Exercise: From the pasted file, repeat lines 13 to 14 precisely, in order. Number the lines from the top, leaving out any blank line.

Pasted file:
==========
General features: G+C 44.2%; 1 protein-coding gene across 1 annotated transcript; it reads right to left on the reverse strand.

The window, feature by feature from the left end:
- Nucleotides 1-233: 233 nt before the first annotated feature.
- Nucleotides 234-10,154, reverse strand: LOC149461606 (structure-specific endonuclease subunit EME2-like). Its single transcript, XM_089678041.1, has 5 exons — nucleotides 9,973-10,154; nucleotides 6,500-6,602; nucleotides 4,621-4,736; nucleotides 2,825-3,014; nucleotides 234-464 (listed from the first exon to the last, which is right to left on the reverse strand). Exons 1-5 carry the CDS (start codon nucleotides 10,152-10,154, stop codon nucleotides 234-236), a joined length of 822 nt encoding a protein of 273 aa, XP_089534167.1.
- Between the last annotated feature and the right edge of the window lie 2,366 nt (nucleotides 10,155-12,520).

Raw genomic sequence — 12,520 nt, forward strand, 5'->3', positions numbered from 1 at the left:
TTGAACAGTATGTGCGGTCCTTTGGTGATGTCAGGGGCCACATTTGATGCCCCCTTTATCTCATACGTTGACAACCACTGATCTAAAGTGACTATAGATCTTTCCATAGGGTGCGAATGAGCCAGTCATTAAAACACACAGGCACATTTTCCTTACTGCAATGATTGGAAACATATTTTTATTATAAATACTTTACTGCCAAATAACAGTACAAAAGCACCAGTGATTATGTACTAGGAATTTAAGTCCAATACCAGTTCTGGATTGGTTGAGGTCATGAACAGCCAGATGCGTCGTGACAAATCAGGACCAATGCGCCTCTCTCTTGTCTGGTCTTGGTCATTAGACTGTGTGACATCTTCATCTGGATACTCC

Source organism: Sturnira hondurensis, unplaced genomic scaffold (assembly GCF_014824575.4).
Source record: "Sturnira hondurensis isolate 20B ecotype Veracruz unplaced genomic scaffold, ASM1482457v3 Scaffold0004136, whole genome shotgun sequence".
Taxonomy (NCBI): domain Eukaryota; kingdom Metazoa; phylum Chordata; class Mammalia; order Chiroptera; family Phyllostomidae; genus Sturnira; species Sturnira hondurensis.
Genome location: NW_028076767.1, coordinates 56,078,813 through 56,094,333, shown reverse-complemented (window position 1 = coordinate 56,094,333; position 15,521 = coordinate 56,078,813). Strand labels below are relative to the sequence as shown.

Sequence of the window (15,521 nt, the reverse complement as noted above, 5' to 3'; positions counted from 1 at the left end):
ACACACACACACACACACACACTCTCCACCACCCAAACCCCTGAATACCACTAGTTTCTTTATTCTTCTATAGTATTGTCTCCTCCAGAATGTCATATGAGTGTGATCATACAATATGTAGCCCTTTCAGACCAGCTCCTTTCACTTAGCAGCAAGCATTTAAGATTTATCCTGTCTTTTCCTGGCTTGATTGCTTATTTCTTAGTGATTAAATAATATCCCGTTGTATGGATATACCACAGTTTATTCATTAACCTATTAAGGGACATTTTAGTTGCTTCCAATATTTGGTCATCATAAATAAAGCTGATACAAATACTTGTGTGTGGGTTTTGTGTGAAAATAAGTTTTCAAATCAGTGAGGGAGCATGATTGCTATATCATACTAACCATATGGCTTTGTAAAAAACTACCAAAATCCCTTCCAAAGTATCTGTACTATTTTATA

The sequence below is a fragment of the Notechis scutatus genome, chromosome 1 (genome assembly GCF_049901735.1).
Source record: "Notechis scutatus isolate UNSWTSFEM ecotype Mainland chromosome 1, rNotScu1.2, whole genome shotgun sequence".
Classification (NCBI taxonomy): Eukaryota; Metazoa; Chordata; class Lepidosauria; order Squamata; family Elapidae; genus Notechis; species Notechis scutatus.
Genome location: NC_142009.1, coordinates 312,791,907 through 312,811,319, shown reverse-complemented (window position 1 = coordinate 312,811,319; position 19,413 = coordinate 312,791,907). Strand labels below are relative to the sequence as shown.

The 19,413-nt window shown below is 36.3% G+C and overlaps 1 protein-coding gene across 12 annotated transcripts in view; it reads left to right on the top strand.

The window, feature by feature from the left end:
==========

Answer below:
ACACACACACACACACACACACTCTCCACCACCCAAACCCCTGAATACCACTAGTTTCTTTATTCTTCTATAGTATTGTCTCCTCCAGAATGTCATATGAGTGTGATCATACAATATGTAGCCCTTTCAGACCAGCTCCTTTCACTTAGCAGCAAGCATTTAAGATTTATCCTGTCTTTTCCTGGCTTGATTGCTTATTTCTTAGTGATTAAATAATATCCCGTTGTATGGATATACCACAGTTTATTCATTAACCTATTAAGGGACATTTTAGTTGCTTCCAATATTTGGTCATCATAAATAAAGCTGATACAAATACTTGTGTGTGGGTTTTGTGTGAAAATAAGTTTTCAAATCAGTGAGGGAGCATGATTGCTATATCATACTAACCATATGGCTTTGTAAAAAACTACCAAAATCCCTTCCAAAGTATCTGTACTATTTTATA

The sequence below is a fragment of the Notechis scutatus genome, chromosome 1 (genome assembly GCF_049901735.1).